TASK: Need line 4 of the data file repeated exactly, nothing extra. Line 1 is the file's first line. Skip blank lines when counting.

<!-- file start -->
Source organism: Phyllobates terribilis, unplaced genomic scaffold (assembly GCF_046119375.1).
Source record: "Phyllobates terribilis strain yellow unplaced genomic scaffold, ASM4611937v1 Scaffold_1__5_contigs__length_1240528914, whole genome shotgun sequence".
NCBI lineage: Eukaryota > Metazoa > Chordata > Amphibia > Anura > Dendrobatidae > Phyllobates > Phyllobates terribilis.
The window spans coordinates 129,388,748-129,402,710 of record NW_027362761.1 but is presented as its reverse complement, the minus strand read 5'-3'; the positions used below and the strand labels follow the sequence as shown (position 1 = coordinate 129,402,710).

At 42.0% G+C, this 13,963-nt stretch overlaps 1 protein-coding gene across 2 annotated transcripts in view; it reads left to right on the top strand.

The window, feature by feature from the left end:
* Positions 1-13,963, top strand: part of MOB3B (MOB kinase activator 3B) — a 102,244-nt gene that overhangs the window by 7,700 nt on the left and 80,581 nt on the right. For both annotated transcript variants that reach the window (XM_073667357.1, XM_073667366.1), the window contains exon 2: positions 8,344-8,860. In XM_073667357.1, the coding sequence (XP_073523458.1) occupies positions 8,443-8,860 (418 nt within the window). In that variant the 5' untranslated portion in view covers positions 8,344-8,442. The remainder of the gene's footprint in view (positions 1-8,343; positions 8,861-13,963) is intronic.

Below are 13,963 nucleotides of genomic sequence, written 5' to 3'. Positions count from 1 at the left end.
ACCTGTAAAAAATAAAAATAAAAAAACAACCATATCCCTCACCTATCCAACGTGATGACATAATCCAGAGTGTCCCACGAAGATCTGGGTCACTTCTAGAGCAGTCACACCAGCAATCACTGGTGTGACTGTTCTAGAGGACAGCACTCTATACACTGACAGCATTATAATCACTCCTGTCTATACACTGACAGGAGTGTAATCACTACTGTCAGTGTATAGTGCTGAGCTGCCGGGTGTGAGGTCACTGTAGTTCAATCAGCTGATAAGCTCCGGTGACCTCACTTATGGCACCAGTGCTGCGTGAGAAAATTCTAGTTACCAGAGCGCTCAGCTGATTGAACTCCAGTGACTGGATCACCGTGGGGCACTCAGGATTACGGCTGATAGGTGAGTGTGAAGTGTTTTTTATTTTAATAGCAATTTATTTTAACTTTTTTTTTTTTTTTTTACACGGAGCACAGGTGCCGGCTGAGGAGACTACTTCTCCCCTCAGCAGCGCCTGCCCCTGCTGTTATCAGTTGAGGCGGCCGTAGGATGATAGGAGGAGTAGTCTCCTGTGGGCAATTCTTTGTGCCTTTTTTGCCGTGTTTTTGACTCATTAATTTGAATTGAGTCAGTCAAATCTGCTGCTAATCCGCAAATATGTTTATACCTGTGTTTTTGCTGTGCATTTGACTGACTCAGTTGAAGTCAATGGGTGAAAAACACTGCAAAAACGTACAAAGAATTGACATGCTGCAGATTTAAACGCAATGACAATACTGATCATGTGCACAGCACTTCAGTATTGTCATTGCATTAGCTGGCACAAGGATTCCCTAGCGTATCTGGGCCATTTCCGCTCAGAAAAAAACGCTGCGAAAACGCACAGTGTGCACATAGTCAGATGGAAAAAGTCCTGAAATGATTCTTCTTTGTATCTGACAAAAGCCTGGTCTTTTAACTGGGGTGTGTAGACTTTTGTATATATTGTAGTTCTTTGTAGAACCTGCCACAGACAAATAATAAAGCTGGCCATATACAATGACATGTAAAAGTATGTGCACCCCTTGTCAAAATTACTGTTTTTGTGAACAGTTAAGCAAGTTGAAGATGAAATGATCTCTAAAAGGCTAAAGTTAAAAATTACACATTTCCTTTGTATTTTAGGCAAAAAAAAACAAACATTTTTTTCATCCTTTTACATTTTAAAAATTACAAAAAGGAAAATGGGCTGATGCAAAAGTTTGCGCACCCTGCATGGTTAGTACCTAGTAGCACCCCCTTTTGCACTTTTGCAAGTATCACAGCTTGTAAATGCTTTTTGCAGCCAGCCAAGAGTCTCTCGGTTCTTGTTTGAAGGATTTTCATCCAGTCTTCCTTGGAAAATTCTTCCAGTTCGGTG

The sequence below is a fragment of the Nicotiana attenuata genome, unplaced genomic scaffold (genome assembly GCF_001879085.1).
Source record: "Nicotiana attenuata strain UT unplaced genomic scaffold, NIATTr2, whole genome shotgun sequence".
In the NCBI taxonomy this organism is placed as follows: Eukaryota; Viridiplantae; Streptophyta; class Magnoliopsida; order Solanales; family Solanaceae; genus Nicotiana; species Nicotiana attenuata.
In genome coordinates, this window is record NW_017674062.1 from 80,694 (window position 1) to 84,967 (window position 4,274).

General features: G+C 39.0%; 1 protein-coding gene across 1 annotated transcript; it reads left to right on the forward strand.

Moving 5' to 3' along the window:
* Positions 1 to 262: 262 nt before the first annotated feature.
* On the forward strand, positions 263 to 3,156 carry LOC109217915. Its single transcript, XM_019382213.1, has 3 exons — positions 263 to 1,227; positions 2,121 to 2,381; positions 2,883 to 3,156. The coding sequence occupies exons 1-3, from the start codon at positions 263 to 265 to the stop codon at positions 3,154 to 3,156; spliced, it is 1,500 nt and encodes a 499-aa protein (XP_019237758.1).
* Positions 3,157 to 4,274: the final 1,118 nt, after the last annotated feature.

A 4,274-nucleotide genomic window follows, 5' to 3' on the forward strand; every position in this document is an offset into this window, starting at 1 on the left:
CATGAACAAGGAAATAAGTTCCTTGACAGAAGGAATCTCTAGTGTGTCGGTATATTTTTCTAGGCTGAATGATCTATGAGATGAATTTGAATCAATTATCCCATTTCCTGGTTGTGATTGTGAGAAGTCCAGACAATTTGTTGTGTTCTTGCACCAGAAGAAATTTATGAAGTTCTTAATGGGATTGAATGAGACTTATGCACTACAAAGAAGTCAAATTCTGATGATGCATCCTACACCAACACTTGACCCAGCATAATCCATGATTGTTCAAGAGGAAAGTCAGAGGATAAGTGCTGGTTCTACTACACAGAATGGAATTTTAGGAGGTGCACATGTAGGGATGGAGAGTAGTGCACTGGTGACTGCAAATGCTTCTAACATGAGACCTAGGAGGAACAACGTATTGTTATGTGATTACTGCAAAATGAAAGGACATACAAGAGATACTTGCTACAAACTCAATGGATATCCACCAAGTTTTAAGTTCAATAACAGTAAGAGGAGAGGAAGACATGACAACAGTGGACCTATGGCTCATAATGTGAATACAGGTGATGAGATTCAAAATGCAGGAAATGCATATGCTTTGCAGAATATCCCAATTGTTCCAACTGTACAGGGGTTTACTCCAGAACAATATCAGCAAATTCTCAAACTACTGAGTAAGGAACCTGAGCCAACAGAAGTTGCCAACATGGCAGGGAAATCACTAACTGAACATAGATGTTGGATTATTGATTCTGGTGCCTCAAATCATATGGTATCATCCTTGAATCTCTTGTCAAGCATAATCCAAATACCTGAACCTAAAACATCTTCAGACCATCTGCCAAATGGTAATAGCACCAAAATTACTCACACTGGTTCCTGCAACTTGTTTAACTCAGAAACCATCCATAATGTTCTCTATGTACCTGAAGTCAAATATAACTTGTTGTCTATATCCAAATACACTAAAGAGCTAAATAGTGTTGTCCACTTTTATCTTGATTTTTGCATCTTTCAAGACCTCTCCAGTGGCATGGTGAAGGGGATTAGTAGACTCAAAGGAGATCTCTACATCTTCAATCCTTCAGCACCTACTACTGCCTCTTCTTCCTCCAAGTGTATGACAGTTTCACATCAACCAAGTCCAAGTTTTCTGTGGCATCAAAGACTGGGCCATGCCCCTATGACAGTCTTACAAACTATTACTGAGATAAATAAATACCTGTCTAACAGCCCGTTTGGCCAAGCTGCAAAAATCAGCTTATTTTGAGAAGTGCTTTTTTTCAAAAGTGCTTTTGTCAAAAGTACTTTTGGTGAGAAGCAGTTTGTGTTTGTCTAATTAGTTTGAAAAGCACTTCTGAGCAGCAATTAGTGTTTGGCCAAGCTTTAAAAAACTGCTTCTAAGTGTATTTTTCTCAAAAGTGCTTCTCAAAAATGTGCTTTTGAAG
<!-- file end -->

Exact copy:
The window spans coordinates 129,388,748-129,402,710 of record NW_027362761.1 but is presented as its reverse complement, the minus strand read 5'-3'; the positions used below and the strand labels follow the sequence as shown (position 1 = coordinate 129,402,710).